"This document doesn’t deal with anything with the affected lands," Arambel said. "It doesn’t deal with anything about our operations. This is birthing country: you’re taking my lambing ground. You’re taking my calving ground. … There’s nothing about my operation here."
BOR’s NEPA Compliance Lead Peter Crookston said since the design phase is only at 30 percent, this was early in the planning process, and suggested Arambel submit his concerns in writing during the public comment period.
One BOR official said the EA looked at the lands in the area in general, "holistically," rather than any individual parcel. Arambel responded, "Your people trespassed on my land three years ago taking your elevation points. Was I ever contacted to give you access, or grant access, to any of that property? No."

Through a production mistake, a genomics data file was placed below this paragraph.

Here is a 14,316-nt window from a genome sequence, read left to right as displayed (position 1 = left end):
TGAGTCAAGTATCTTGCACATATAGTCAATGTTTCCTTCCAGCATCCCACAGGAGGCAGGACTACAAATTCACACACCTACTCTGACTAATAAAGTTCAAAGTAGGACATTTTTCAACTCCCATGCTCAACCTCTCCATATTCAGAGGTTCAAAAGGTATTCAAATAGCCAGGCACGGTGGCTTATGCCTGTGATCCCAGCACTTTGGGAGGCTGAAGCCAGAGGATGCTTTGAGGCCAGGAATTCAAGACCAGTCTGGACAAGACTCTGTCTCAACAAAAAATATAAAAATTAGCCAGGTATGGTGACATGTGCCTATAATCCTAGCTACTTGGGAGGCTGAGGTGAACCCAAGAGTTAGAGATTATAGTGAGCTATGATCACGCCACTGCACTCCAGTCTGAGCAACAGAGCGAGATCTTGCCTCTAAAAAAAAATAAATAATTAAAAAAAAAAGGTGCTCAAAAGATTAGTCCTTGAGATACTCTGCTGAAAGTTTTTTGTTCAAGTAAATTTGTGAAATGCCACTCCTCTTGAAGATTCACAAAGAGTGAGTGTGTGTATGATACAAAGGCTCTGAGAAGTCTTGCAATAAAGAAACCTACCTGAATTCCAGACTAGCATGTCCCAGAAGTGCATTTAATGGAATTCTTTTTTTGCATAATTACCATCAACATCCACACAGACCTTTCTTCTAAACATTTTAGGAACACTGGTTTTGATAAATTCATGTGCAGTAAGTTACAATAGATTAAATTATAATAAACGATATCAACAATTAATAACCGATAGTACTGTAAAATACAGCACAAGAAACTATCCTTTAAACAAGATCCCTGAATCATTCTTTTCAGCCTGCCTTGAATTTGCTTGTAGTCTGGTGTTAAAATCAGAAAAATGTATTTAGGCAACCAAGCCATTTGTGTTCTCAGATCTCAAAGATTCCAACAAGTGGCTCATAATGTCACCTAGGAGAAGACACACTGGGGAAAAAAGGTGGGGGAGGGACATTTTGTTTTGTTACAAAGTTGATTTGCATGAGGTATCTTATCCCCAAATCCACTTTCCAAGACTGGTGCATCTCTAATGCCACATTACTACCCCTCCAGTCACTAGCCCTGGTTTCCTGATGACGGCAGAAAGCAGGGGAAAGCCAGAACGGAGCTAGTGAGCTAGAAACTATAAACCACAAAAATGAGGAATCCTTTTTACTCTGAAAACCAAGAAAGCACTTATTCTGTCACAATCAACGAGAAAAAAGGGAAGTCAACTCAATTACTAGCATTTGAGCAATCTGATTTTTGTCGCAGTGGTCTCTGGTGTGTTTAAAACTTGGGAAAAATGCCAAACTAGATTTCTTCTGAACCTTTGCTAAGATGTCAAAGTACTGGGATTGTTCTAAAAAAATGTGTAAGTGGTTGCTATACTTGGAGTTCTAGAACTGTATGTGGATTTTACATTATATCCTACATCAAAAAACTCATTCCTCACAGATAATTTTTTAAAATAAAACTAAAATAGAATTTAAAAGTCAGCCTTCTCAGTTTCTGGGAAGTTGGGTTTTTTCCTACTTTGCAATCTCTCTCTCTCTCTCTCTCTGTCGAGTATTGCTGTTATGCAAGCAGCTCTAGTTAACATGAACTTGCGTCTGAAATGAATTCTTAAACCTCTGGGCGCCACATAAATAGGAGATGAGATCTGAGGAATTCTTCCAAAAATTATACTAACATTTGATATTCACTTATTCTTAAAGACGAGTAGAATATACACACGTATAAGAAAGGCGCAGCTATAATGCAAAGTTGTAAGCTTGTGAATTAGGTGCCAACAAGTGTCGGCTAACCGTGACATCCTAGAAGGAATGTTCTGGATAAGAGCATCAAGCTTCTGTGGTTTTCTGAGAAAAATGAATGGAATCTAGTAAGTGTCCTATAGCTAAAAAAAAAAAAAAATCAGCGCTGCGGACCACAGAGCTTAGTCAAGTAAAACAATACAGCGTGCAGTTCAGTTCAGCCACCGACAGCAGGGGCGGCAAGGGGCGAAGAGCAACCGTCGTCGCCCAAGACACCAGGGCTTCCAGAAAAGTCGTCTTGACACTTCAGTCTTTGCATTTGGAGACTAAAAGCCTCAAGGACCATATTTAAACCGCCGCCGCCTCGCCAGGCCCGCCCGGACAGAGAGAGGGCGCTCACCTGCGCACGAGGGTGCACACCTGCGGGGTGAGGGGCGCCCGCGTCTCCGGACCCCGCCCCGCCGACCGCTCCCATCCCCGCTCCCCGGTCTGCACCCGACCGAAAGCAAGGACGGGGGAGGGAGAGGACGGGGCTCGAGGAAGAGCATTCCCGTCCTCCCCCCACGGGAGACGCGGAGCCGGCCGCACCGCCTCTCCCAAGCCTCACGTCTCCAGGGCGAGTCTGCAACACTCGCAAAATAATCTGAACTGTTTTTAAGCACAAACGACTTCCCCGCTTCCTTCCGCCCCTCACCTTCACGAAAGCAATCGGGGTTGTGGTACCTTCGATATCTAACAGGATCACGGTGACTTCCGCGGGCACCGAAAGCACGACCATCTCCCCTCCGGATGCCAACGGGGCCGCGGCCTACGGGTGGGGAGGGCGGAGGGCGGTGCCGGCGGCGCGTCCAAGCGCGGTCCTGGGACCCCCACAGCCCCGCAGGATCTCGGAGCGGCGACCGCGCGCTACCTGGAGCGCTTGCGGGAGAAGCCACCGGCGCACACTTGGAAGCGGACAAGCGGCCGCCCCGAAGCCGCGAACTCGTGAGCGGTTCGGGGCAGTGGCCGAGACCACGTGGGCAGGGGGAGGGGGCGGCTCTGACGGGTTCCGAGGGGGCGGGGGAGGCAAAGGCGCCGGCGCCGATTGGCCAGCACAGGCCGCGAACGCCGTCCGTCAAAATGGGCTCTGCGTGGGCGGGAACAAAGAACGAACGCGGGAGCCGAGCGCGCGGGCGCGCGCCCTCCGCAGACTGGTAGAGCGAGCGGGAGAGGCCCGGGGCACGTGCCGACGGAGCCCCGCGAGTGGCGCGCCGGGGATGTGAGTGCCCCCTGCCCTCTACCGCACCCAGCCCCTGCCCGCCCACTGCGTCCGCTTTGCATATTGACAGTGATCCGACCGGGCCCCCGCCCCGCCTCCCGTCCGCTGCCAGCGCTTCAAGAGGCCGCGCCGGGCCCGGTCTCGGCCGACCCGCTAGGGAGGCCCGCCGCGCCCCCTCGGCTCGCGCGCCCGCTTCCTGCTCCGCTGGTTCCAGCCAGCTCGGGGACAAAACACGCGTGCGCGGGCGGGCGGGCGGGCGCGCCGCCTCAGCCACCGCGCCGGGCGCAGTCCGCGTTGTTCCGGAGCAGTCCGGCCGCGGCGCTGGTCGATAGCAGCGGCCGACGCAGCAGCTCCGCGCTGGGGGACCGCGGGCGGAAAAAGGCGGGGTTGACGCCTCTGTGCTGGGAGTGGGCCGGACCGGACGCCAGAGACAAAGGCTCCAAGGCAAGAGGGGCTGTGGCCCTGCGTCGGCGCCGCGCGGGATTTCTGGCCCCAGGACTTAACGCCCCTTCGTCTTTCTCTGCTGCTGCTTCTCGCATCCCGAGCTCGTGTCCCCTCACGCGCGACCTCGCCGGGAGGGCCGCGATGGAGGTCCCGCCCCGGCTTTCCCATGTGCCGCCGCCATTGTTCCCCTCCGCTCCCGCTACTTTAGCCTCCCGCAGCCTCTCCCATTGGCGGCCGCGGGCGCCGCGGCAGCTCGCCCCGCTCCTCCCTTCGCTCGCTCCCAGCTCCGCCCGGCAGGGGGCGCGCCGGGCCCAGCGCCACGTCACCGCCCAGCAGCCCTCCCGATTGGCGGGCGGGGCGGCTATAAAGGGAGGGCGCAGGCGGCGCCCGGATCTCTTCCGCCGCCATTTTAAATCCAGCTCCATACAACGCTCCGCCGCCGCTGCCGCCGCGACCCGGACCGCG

BOR said state officials were in charge of talking with private property owners about the project. The Wyoming Water Development Commission (WWDC) is the lead agency funding the project, and the project sponsor is the Eden Valley Irrigation and Drainage District.
Arambel said that both the WWDC and BOR had proceeded with the project without contacting him, and he had to be the one to initiate contact about the project involving his private property.
Other things you won’t find in the EA include:
• The cost of the project. A Wyoming Water Development Commission study puts the construction cost at $8.4 million.
• A timeline for the project. Under questioning at Tuesday’s meeting, BOR officials said that the construction goal is the fall of 2019.
• The duration for construction. When questioned, BOR officials said that construction season would be September 15 to April 15th.
• Impacts to existing uses, including livestock operations, and lambing and calving operations.